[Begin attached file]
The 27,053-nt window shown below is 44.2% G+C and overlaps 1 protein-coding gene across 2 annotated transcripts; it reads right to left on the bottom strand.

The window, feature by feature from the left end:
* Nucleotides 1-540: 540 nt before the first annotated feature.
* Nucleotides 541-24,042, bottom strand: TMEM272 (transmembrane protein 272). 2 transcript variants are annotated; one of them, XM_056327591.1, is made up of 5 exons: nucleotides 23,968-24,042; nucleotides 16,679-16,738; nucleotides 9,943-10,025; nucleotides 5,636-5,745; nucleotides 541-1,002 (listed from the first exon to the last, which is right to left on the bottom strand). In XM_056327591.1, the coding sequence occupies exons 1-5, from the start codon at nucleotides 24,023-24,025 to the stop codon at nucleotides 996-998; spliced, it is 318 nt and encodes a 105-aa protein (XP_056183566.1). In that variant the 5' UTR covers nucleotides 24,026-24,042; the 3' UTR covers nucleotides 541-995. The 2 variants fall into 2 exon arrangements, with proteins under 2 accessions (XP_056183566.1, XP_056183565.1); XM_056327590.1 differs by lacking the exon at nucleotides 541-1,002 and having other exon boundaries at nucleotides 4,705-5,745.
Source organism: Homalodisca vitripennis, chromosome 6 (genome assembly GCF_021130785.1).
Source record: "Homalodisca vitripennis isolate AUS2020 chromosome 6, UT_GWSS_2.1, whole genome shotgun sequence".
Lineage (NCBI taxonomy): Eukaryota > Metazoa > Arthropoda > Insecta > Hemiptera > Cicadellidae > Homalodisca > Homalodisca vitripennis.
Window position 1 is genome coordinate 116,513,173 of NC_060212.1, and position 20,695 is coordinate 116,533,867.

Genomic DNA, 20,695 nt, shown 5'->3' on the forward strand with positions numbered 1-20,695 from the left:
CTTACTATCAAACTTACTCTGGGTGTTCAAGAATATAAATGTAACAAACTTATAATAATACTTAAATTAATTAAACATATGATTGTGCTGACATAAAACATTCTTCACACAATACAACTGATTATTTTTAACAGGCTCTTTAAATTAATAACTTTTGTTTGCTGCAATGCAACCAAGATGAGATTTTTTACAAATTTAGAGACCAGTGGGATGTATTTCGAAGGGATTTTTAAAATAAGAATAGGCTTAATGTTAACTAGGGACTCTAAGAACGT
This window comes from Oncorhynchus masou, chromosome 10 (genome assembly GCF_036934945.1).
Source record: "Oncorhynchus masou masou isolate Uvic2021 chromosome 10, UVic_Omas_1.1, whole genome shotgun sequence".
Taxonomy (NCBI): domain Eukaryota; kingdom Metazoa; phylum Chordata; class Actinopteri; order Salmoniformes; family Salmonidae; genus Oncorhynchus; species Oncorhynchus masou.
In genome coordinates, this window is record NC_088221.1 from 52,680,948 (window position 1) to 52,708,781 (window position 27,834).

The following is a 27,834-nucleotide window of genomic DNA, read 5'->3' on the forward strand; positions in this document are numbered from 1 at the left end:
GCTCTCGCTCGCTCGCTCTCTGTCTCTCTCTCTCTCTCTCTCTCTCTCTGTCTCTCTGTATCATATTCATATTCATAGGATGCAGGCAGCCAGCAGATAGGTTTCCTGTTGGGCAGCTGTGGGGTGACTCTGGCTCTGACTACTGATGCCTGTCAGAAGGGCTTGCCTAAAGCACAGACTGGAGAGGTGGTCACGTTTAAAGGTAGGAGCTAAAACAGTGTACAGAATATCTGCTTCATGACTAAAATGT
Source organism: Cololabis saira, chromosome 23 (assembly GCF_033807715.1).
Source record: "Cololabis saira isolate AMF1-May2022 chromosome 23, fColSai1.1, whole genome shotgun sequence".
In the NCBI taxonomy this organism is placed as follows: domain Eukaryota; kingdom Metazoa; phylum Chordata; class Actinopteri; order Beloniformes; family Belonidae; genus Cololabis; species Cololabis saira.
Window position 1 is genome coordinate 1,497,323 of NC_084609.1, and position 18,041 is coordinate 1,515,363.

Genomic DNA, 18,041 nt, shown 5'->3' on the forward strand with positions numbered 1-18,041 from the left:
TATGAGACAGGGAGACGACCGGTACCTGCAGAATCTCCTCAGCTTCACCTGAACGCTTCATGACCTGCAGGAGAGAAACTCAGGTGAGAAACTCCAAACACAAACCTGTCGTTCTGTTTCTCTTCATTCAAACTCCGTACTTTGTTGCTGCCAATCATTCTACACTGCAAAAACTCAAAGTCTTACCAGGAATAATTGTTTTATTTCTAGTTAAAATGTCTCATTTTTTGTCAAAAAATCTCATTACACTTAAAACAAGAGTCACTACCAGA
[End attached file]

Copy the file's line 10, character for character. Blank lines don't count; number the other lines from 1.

CTTACTATCAAACTTACTCTGGGTGTTCAAGAATATAAATGTAACAAACTTATAATAATACTTAAATTAATTAAACATATGATTGTGCTGACATAAAACATTCTTCACACAATACAACTGATTATTTTTAACAGGCTCTTTAAATTAATAACTTTTGTTTGCTGCAATGCAACCAAGATGAGATTTTTTACAAATTTAGAGACCAGTGGGATGTATTTCGAAGGGATTTTTAAAATAAGAATAGGCTTAATGTTAACTAGGGACTCTAAGAACGT